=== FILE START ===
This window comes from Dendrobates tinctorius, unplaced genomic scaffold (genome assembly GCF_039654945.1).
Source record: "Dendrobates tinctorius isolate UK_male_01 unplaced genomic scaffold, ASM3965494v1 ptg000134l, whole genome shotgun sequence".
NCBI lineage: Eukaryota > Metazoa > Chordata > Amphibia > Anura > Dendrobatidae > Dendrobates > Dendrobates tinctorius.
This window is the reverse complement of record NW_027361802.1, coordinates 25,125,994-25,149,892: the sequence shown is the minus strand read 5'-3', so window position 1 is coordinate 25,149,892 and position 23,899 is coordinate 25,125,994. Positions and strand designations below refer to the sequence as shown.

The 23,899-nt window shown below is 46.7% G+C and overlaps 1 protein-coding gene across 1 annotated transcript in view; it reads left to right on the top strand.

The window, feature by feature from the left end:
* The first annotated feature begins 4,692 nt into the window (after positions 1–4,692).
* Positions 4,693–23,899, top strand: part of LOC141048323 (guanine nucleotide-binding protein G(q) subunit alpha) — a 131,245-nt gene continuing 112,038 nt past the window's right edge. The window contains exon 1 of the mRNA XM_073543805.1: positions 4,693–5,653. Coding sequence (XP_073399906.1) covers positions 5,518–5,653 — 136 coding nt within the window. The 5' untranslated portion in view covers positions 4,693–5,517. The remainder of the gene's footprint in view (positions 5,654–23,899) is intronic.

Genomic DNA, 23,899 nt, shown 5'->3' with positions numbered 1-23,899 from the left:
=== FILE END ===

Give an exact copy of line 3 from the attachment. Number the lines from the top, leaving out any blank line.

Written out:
NCBI lineage: Eukaryota > Metazoa > Chordata > Amphibia > Anura > Dendrobatidae > Dendrobates > Dendrobates tinctorius.